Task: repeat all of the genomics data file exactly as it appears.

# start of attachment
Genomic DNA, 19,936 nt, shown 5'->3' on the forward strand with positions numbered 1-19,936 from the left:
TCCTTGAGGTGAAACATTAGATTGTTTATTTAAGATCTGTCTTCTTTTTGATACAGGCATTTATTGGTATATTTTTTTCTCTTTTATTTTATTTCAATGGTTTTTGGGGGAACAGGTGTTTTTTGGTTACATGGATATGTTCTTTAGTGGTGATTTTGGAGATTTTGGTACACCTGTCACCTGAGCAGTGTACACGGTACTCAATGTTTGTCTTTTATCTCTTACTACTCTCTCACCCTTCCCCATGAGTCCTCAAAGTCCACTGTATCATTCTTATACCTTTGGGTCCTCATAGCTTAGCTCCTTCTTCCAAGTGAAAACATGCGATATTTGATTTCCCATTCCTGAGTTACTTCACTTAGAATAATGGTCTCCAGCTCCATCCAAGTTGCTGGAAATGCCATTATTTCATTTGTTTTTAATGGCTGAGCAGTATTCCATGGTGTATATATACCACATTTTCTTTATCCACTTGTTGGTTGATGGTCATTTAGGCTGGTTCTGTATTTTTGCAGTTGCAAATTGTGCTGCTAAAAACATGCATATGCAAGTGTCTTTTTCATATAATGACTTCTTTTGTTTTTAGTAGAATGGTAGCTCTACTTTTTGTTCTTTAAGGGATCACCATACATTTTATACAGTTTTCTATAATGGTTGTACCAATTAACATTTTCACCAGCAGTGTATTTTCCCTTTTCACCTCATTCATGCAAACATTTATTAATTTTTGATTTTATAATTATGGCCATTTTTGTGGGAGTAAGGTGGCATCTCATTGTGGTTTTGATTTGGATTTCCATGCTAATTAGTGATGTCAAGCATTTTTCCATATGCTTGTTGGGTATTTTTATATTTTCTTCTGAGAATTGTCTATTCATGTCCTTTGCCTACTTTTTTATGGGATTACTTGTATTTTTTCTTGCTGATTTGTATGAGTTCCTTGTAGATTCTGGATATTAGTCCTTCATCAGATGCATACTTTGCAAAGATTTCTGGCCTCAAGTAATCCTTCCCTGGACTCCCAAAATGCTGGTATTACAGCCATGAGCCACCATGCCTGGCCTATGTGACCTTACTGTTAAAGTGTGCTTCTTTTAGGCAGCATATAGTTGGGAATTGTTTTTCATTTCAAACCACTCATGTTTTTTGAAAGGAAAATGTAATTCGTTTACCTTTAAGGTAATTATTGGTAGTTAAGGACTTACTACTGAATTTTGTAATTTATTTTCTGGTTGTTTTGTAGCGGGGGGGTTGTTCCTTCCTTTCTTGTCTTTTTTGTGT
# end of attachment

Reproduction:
Genomic DNA, 19,936 nt, shown 5'->3' on the forward strand with positions numbered 1-19,936 from the left:
TCCTTGAGGTGAAACATTAGATTGTTTATTTAAGATCTGTCTTCTTTTTGATACAGGCATTTATTGGTATATTTTTTTCTCTTTTATTTTATTTCAATGGTTTTTGGGGGAACAGGTGTTTTTTGGTTACATGGATATGTTCTTTAGTGGTGATTTTGGAGATTTTGGTACACCTGTCACCTGAGCAGTGTACACGGTACTCAATGTTTGTCTTTTATCTCTTACTACTCTCTCACCCTTCCCCATGAGTCCTCAAAGTCCACTGTATCATTCTTATACCTTTGGGTCCTCATAGCTTAGCTCCTTCTTCCAAGTGAAAACATGCGATATTTGATTTCCCATTCCTGAGTTACTTCACTTAGAATAATGGTCTCCAGCTCCATCCAAGTTGCTGGAAATGCCATTATTTCATTTGTTTTTAATGGCTGAGCAGTATTCCATGGTGTATATATACCACATTTTCTTTATCCACTTGTTGGTTGATGGTCATTTAGGCTGGTTCTGTATTTTTGCAGTTGCAAATTGTGCTGCTAAAAACATGCATATGCAAGTGTCTTTTTCATATAATGACTTCTTTTGTTTTTAGTAGAATGGTAGCTCTACTTTTTGTTCTTTAAGGGATCACCATACATTTTATACAGTTTTCTATAATGGTTGTACCAATTAACATTTTCACCAGCAGTGTATTTTCCCTTTTCACCTCATTCATGCAAACATTTATTAATTTTTGATTTTATAATTATGGCCATTTTTGTGGGAGTAAGGTGGCATCTCATTGTGGTTTTGATTTGGATTTCCATGCTAATTAGTGATGTCAAGCATTTTTCCATATGCTTGTTGGGTATTTTTATATTTTCTTCTGAGAATTGTCTATTCATGTCCTTTGCCTACTTTTTTATGGGATTACTTGTATTTTTTCTTGCTGATTTGTATGAGTTCCTTGTAGATTCTGGATATTAGTCCTTCATCAGATGCATACTTTGCAAAGATTTCTGGCCTCAAGTAATCCTTCCCTGGACTCCCAAAATGCTGGTATTACAGCCATGAGCCACCATGCCTGGCCTATGTGACCTTACTGTTAAAGTGTGCTTCTTTTAGGCAGCATATAGTTGGGAATTGTTTTTCATTTCAAACCACTCATGTTTTTTGAAAGGAAAATGTAATTCGTTTACCTTTAAGGTAATTATTGGTAGTTAAGGACTTACTACTGAATTTTGTAATTTATTTTCTGGTTGTTTTGTAGCGGGGGGGTTGTTCCTTCCTTTCTTGTCTTTTTTGTGT